Gauss elimination method tutorial

Gauss method coverIf you need to solve a system of linear equations, Gaussian elimination is often the best choice. We’ve considered this topic in one of the previous sections. For better understanding we prepared several examples covering this topic similar to those in linear algebra homework. Now let’s solve the system of 3 linear equations with 3 unknowns x,y,z:

\left\{ \begin{aligned}2x-4y+6z =3\\x-2z=4\\3x+6y=2\end{aligned}\right.

Lets’ follow the algorithm of the Gauss elimination method.

On the first step we eliminate the unknown x  from all equations of our system, except the first (provided that x is present in the first equation, as in our case. If it’s not so we can switch equations, as we discussed before). So we divide the first equation of the system by 2:

\left\{ \begin{aligned}x-2y+3z =\frac{3}{2}\\x-2z=4\\3x+6y=2\end{aligned}\right.

Now, having x with coefficient 1 in front of it in the first equation, we easily eliminate x from the second and the third equations. To do this, we subtract the first equation multiplied by the corresponding coefficient (that is 1 for the second equation and 3 for the third) from them. So we subtract the first equation multiplied by 1 from the second; and subtract the first equation multiplied by 3 from the third.
We get:

\left\{ \begin{aligned}x-2y+3z =\frac{3}{2}\\2y-5z=\frac{5}{2}\\12y-9z=-\frac{5}{2}\end{aligned}\right.

Now we see that there’s no terms with x in the second and the third equations as we intended. Next step is to eliminate y from from the third equation. First of all, we divide the second equation by 2:

\left\{ \begin{aligned}x-2y+3z =\frac{3}{2}\\y-\frac{5}{2}z=\frac{5}{4}\\12y-9z=-\frac{5}{2}\end{aligned}\right.

Next we subtract the second equation multiplied by 12 from the third:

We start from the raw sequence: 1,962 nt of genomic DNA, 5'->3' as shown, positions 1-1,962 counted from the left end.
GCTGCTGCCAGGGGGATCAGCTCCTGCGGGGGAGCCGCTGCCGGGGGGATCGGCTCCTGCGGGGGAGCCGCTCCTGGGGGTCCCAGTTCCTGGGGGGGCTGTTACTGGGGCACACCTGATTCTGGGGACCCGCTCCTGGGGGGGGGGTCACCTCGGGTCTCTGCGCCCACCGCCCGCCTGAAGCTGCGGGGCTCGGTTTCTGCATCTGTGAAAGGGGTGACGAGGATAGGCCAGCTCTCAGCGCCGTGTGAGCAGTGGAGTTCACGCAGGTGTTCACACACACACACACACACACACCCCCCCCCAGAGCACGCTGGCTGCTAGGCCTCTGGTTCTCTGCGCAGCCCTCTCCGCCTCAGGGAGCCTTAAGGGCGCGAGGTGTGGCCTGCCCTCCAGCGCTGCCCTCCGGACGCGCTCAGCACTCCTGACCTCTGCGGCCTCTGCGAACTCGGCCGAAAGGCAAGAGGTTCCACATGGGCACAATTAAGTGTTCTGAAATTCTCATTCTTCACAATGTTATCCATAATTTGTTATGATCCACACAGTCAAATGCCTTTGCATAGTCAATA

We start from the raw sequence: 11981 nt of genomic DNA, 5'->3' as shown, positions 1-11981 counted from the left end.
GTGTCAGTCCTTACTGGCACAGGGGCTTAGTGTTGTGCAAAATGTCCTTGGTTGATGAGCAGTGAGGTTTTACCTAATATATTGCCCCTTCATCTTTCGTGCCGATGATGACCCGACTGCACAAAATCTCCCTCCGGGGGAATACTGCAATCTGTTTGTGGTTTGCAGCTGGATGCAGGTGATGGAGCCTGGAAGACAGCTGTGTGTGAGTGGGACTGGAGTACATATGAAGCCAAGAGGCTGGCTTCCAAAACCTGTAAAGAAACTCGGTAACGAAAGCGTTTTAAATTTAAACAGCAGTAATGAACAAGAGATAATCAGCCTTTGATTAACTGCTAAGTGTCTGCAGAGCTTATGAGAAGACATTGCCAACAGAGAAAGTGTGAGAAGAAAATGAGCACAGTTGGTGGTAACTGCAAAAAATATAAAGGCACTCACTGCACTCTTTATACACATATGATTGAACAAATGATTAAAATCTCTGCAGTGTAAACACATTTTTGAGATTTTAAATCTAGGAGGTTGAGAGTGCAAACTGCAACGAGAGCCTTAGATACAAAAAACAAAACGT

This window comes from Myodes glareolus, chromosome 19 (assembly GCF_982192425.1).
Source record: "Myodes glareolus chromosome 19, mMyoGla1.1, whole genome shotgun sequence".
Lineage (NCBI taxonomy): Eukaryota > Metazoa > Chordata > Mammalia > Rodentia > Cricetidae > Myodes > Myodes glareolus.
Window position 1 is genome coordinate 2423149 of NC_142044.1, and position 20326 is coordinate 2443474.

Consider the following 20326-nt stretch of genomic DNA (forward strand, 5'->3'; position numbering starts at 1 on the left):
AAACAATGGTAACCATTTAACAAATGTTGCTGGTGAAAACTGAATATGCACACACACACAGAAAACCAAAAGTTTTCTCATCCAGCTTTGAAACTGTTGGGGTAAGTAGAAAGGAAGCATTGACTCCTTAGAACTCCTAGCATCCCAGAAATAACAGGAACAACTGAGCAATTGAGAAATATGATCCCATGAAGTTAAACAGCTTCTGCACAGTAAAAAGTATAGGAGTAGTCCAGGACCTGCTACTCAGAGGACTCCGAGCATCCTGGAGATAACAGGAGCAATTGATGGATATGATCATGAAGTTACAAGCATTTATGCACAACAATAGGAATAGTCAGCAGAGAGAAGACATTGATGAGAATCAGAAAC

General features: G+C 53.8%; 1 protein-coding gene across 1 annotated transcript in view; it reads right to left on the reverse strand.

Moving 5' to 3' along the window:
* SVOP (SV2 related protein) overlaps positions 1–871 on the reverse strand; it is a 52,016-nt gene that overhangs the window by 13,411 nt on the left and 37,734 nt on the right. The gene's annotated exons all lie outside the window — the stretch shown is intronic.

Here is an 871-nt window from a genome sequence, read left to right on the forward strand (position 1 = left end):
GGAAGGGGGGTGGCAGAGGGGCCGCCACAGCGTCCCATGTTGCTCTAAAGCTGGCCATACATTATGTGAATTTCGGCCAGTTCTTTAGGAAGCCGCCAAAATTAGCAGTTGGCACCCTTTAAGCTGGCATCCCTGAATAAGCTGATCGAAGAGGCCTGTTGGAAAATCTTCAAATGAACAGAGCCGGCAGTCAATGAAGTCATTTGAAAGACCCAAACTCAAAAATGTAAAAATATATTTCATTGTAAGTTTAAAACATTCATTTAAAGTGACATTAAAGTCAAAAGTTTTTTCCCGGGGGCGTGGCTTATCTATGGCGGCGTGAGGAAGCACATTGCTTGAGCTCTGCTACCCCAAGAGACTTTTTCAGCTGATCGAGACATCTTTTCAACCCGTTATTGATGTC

\left\{ \begin{aligned}x-2y+3z =\frac{3}{2}\\y-\frac{5}{2}z=\frac{5}{4}\\21z=-\frac{5}{2}-15=-\frac{35}{2}\end{aligned}\right.

As we can see, we already have our system in required form which is called triangular. What is left for us to do is to perform so called reverse course of Gauss method: first, we get z from the last equation:

\left\{ \begin{aligned}x-2y+3z =\frac{3}{2}\\y-\frac{5}{2}z=\frac{5}{4}\\z=-\frac{5}{6}\end{aligned}\right.

Then we substitute obtained value for z into the second equation to obtain y:

\left\{ \begin{aligned}x-2y+3z =\frac{3}{2}\\y-\frac{5}{2}\cdot(-\frac{5}{6})=\frac{5}{4}\\z=-\frac{5}{6}\end{aligned}\right.

Rearranging terms and performing required calculations we get:

\left\{ \begin{aligned}x-2y+3z =\frac{3}{2}\\y=\frac{5}{2}\cdot(-\frac{5}{6})+\frac{5}{4}=-\frac{5}{6}\\z=-\frac{5}{6}\end{aligned}\right.

And the last step: we substitute values for y,z into the first equation to obtain x:

\left\{ \begin{aligned}x-2(-\frac{5}{6})+3(-\frac{5}{6}) =\frac{3}{2}\\y=-\frac{5}{6}\\z=-\frac{5}{6}\end{aligned}\right.

Performing necessary calculations, we finally obtain:

\left\{ \begin{aligned}x=\frac{7}{3}\\y=-\frac{5}{6}\\z=-\frac{5}{6}\end{aligned}\right.

So the answer is the following:

\left\{ \begin{aligned}x=\frac{7}{3}\\y=z=-\frac{5}{6}\end{aligned}\right.

That’s it. More examples in the next section.

Filed under Math.